On Oct. 11, Texas Gov. Greg Abbott issued an executive order that bans any entity in Texas from enforcing a vaccine mandate, which directly conflicts with the Biden administration’s rules requiring all federal contractors and large businesses to be vaccinated.

The executive order states: “No entity in Texas can compel receipt of a COVID-19 vaccine by any individual, including an employee or a consumer, who objects to such vaccination for any reason of personal conscience, based on a religious belief, or for medical reasons, including prior recovery from COVID-19.”

The order supersedes any conflicting local orders. Any business or employers found in violation are subject to a fine.

"The COVID-19 vaccine is safe, effective, and our best defense against the virus, but should remain voluntary and never forced," said Abbott. 

The conflicting orders could cause headaches for roofing contractors working in Texas. President Joe Biden’s COVID-19 action plan, announced in September, requires employers with 100 or more employees to either vaccinate their workforce or undergo regular testing. Federal contractors are to be vaccinated by Dec. 8 with no testing alternative available to them.

Employers are also required to give paid time off to employees getting the vaccine or recovering from its side effects.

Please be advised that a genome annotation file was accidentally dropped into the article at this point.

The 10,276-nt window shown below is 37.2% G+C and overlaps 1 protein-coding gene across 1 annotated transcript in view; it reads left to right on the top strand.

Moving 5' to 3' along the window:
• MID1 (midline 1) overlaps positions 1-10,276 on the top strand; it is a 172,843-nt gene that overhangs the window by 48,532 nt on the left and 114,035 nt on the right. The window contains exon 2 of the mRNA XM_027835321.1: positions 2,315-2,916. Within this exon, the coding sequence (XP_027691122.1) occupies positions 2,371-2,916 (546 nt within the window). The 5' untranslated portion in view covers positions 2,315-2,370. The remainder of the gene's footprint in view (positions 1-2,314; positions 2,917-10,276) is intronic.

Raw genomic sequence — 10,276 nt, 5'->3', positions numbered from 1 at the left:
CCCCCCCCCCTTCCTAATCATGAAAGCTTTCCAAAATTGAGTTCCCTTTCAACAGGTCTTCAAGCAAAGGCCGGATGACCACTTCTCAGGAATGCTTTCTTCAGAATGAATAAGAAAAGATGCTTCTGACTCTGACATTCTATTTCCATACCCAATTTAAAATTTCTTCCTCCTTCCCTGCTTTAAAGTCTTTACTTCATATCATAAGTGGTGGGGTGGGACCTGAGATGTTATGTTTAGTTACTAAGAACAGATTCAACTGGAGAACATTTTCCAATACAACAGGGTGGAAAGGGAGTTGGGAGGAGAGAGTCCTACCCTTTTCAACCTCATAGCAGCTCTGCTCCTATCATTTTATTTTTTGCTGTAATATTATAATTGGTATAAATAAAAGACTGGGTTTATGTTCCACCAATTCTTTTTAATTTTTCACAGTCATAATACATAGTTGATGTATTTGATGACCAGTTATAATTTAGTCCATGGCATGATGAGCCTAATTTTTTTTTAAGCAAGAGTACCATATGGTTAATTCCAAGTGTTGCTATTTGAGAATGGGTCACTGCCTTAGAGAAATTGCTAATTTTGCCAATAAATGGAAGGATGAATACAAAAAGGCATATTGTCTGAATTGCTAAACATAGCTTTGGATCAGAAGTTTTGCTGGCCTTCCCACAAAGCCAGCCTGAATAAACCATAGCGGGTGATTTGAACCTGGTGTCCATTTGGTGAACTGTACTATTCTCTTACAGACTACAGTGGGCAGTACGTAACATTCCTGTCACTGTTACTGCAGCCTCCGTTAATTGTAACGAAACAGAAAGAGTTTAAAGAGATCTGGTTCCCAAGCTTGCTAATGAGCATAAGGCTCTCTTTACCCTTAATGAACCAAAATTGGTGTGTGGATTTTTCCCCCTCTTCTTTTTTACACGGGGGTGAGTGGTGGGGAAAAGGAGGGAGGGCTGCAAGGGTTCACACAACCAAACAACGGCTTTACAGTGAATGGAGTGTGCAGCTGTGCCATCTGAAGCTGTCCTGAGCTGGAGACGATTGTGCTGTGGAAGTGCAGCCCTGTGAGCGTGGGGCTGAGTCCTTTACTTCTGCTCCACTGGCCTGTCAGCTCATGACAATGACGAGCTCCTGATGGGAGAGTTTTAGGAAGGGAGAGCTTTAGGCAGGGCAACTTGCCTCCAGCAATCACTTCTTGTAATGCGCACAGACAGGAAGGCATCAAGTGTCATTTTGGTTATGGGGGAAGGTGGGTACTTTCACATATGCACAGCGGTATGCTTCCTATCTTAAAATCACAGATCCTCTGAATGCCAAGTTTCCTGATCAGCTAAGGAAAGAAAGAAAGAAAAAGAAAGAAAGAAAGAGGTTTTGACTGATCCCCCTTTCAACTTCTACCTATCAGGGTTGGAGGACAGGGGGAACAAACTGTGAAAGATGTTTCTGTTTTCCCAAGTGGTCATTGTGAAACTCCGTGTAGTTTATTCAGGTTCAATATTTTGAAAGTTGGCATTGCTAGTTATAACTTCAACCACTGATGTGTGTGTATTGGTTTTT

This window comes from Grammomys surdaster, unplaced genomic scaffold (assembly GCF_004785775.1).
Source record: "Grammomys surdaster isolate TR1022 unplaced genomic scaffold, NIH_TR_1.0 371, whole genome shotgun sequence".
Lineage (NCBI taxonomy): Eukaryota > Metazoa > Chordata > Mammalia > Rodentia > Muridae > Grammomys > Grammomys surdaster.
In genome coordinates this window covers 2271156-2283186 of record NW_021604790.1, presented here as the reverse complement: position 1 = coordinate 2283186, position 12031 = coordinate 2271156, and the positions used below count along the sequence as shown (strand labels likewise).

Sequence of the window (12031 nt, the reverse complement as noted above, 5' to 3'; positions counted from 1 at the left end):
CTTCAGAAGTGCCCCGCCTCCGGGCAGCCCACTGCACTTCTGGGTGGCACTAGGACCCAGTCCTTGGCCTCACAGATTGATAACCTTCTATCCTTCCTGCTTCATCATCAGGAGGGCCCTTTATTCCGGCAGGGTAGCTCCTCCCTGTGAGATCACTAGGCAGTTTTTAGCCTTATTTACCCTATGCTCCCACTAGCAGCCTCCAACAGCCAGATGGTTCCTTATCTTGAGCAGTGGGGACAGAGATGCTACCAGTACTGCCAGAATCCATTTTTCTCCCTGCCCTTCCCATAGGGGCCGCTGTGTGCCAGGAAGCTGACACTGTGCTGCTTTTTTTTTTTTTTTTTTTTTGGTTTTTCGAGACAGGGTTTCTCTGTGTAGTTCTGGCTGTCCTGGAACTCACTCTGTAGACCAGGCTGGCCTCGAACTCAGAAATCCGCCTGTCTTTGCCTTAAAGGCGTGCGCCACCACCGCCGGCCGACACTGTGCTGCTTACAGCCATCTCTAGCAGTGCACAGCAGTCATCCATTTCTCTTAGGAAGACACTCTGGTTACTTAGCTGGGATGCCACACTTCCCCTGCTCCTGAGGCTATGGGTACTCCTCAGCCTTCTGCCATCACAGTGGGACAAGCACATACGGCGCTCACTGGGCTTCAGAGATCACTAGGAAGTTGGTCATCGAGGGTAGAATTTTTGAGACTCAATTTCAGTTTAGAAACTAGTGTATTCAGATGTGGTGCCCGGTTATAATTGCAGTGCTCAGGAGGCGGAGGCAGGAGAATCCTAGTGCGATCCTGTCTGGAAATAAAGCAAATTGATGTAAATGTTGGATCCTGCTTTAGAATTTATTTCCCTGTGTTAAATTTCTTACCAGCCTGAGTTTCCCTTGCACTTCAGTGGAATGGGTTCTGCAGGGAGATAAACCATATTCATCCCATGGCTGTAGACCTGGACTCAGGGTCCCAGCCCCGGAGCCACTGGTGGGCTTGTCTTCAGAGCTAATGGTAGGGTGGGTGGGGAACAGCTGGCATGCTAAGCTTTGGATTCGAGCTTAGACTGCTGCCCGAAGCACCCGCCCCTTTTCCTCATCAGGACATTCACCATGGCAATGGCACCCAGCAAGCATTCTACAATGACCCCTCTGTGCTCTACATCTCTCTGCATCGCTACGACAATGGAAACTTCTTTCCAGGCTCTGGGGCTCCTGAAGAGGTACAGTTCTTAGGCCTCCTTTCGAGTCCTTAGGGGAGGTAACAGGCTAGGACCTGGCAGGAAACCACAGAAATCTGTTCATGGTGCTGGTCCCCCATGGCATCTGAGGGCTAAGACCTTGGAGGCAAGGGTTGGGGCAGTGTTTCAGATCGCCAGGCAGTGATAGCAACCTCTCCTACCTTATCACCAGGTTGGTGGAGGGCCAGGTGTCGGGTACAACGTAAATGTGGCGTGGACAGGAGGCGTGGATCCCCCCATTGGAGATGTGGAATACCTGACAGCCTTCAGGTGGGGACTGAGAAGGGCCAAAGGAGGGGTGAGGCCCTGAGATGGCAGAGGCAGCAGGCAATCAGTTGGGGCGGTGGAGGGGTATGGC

The Occupational Safety and Health Administration (OSHA) will create and enforce the rule, but the exact wording of the rule and when it will take effect is unclear. Abbott’s executive order took effect immediately.

According to Trent Cotney, CEO of Cotney Attorneys & Consultants, the executive order gives leeway to allow employers to make their own decisions about getting vaccinated, but contractors shouldn’t expect it to remain in place.

“Once OSHA issues the vaccine rule, they may be obligated to enforce a vaccine mandate,” Cotney said. “So, while Gov. Abbott is attempting to shield his state from the mandate requirement, OSHA’s eventual actions many overrule his order.”

Part of the reason OSHA’s regulation will likely supersede the executive order is the Supremacy Clause in the U.S. Constitution. This says federal law takes precedence over state laws, meaning federal contractors will have to abide by the federal government’s vaccine mandates.

OSHA is creating an emergency temporary standard (ETS) to enforce the mandates. The agency submitted text for the new vaccine rule for large employers on Tuesday to the Office of Management and Budget and indicated is not taking public comment.

The Construction Industry Safety Coalition, made up of 26 industry associations including the National Roofing Contractors Association, sent a letter to OSHA stating its concerns about the ETS procedures. The coalition contests that the ETS could have significant implications on the industry, such as worsening the ongoing labor shortage and the economic impact of employers required to provide paid time off on top of potentially paying for weekly testing.

“OSHA must ensure that it fully considers all of the very difficult issues involved in implementing the Plan through an ETS,” the letter states.

The coalition states it supports Biden’s goal of increasing vaccinations among the population, though it notes OSHA generally considers the construction industry as low risk for COVID transmission and exposure.